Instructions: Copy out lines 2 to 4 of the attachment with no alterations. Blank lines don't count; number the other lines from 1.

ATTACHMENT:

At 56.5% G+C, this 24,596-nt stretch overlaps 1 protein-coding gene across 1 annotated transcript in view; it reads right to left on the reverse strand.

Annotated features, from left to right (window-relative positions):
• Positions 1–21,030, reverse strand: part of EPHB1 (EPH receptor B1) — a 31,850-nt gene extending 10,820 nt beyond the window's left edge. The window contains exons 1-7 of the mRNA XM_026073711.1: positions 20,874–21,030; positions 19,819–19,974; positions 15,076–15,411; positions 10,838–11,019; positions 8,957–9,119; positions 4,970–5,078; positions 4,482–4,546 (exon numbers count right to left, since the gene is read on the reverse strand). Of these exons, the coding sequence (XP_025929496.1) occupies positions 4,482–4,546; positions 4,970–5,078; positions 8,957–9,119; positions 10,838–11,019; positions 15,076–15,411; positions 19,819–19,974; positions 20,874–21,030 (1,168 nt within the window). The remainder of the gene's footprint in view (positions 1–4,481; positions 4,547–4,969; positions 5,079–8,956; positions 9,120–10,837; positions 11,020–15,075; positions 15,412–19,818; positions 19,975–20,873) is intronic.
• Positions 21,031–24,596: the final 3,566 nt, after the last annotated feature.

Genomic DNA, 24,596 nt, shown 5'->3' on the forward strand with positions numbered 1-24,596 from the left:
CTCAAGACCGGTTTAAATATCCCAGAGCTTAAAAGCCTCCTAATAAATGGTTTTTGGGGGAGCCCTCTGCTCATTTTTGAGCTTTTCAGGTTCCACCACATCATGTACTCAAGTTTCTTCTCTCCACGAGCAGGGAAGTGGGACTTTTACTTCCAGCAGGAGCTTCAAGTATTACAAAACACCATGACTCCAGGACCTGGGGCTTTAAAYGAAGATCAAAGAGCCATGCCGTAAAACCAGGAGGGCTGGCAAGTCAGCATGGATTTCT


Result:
Annotated features, from left to right (window-relative positions):
• Positions 1–21,030, reverse strand: part of EPHB1 (EPH receptor B1) — a 31,850-nt gene extending 10,820 nt beyond the window's left edge. The window contains exons 1-7 of the mRNA XM_026073711.1: positions 20,874–21,030; positions 19,819–19,974; positions 15,076–15,411; positions 10,838–11,019; positions 8,957–9,119; positions 4,970–5,078; positions 4,482–4,546 (exon numbers count right to left, since the gene is read on the reverse strand). Of these exons, the coding sequence (XP_025929496.1) occupies positions 4,482–4,546; positions 4,970–5,078; positions 8,957–9,119; positions 10,838–11,019; positions 15,076–15,411; positions 19,819–19,974; positions 20,874–21,030 (1,168 nt within the window). The remainder of the gene's footprint in view (positions 1–4,481; positions 4,547–4,969; positions 5,079–8,956; positions 9,120–10,837; positions 11,020–15,075; positions 15,412–19,818; positions 19,975–20,873) is intronic.
• Positions 21,031–24,596: the final 3,566 nt, after the last annotated feature.